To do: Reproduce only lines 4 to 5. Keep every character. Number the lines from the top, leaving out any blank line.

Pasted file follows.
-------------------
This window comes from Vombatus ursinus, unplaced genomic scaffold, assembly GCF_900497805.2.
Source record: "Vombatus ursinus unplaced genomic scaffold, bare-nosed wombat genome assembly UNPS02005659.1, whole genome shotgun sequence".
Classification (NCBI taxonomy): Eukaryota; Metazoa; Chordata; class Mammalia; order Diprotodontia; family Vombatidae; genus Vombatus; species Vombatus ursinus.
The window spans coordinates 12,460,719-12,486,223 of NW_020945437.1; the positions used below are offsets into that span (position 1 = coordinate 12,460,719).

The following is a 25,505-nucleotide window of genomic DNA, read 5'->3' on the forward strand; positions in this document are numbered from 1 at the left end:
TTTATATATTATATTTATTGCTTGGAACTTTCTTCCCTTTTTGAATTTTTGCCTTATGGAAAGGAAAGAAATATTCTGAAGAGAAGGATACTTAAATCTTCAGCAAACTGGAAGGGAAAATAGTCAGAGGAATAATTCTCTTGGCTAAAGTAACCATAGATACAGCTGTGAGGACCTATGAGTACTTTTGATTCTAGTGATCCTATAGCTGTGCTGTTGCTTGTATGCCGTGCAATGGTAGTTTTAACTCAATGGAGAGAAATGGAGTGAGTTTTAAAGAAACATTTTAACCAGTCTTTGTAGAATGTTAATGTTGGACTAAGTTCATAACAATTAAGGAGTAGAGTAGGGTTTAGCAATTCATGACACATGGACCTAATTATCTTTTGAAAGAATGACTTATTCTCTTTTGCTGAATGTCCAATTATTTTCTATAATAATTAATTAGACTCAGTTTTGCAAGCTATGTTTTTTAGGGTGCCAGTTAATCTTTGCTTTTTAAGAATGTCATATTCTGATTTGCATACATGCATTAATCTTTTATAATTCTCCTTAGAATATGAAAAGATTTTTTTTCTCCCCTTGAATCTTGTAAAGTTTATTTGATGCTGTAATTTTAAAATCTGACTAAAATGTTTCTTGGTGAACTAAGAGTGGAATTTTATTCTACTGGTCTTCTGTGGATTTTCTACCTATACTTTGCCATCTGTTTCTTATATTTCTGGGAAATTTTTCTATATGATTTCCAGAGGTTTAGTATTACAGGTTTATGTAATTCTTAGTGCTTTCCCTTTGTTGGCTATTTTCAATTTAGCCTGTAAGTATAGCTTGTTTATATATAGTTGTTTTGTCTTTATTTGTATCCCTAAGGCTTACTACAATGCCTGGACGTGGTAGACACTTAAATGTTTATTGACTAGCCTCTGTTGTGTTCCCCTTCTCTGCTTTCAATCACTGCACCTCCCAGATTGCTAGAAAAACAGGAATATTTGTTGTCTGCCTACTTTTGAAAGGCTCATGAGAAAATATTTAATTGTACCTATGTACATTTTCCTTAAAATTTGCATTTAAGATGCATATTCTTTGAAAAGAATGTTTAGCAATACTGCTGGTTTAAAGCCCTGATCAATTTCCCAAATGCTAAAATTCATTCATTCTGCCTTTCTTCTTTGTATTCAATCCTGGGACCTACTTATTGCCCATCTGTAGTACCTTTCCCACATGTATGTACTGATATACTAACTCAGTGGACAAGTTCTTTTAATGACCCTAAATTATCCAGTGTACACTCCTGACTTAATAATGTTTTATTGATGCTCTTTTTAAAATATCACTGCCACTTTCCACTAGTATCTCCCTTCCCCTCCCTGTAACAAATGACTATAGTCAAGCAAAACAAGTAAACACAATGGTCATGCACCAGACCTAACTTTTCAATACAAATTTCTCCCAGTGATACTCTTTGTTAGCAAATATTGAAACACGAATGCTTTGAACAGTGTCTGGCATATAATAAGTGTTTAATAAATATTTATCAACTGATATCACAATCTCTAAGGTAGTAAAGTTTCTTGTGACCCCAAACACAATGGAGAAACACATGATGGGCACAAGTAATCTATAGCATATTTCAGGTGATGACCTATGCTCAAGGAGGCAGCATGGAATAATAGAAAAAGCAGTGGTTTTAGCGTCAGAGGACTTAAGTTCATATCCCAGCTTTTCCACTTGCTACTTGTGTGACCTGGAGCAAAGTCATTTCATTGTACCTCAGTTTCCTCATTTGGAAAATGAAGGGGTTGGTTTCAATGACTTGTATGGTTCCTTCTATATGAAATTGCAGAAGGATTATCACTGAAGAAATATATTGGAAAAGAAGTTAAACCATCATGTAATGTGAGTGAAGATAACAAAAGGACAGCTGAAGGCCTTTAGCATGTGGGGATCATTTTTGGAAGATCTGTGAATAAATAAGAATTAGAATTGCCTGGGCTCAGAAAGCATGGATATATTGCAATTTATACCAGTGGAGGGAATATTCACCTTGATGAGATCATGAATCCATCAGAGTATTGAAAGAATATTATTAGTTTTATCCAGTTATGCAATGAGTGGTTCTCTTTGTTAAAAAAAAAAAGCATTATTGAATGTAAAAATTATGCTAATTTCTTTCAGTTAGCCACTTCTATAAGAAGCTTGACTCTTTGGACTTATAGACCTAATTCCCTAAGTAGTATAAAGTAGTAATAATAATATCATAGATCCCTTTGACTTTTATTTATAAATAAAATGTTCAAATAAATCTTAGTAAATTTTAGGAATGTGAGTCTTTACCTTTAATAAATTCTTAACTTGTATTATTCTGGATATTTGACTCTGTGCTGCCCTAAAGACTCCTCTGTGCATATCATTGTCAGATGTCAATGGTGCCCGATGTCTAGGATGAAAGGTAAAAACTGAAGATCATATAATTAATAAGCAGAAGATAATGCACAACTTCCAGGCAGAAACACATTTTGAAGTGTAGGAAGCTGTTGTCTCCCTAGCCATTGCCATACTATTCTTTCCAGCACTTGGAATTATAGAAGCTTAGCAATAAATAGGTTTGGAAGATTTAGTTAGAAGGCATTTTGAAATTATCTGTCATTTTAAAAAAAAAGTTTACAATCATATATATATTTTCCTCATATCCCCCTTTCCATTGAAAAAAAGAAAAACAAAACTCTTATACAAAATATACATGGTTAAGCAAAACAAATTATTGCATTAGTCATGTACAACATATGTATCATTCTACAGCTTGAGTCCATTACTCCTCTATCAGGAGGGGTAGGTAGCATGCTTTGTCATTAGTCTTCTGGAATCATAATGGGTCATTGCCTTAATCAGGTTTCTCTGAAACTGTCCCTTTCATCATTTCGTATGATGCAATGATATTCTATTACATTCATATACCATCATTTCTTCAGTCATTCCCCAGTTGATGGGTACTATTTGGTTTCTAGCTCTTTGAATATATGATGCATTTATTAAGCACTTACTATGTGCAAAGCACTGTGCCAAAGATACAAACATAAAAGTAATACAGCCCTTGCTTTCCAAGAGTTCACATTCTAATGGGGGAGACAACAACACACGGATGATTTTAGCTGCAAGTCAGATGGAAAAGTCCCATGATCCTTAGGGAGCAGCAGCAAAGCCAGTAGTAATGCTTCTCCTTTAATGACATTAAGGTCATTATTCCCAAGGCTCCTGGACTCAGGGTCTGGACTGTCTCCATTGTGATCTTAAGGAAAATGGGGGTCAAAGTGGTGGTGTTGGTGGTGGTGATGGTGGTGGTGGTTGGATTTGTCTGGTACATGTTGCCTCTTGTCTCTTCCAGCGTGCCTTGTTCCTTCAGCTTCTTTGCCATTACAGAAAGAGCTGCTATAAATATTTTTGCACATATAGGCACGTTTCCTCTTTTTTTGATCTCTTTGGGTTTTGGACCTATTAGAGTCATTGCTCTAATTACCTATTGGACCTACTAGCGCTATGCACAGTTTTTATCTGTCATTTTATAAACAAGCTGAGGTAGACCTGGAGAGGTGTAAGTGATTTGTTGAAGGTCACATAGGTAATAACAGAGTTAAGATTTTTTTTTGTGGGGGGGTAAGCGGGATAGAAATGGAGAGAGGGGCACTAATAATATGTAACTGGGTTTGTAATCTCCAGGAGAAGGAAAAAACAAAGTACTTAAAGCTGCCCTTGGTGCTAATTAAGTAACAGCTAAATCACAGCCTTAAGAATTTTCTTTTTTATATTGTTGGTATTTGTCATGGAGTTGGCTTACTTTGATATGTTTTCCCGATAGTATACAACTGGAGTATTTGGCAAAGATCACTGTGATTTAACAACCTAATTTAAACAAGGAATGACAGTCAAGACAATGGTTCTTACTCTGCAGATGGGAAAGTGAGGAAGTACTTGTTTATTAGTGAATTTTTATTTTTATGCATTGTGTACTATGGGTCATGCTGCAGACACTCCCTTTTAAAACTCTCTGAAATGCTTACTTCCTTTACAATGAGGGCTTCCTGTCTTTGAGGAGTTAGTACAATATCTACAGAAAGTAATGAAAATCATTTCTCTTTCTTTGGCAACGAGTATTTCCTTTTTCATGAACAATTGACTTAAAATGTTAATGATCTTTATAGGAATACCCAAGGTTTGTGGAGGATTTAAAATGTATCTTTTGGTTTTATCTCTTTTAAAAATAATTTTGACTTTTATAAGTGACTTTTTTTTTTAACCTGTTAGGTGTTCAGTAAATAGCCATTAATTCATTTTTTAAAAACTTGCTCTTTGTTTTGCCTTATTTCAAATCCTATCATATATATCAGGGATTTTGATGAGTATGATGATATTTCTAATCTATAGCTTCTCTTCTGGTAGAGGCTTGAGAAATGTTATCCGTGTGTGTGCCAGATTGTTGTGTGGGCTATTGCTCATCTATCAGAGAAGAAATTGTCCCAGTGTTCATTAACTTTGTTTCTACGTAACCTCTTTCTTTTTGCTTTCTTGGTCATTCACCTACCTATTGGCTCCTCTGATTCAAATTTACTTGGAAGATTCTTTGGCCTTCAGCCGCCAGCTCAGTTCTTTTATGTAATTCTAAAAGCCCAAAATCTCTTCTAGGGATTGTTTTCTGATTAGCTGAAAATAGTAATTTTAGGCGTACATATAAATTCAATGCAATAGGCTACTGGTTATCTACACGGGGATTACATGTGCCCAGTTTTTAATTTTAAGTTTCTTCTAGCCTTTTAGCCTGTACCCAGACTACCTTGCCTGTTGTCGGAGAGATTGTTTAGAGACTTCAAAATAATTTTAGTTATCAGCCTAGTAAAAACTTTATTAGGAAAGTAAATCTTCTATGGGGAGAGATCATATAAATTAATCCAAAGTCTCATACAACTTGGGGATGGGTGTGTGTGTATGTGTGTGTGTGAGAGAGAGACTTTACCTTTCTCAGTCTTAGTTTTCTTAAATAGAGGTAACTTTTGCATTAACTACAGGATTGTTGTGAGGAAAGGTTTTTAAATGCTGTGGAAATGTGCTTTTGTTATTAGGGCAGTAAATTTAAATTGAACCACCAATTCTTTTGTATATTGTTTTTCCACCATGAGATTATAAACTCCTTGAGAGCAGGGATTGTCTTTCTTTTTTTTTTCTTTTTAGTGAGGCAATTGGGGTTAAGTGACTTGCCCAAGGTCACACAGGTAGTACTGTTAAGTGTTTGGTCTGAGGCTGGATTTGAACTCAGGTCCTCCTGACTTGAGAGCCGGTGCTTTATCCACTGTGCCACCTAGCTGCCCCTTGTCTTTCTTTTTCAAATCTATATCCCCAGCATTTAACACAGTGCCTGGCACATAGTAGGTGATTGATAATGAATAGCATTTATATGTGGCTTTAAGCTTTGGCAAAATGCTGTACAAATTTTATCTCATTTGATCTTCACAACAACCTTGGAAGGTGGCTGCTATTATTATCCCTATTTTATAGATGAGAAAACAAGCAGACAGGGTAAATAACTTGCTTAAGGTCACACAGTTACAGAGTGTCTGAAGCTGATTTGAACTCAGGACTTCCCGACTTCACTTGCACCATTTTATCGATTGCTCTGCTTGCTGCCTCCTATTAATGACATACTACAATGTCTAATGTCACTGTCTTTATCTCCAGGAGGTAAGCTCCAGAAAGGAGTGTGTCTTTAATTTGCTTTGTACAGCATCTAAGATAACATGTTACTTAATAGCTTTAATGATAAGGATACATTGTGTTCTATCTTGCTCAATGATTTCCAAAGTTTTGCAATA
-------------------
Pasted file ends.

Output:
The window spans coordinates 12,460,719-12,486,223 of NW_020945437.1; the positions used below are offsets into that span (position 1 = coordinate 12,460,719).

The following is a 25,505-nucleotide window of genomic DNA, read 5'->3' on the forward strand; positions in this document are numbered from 1 at the left end: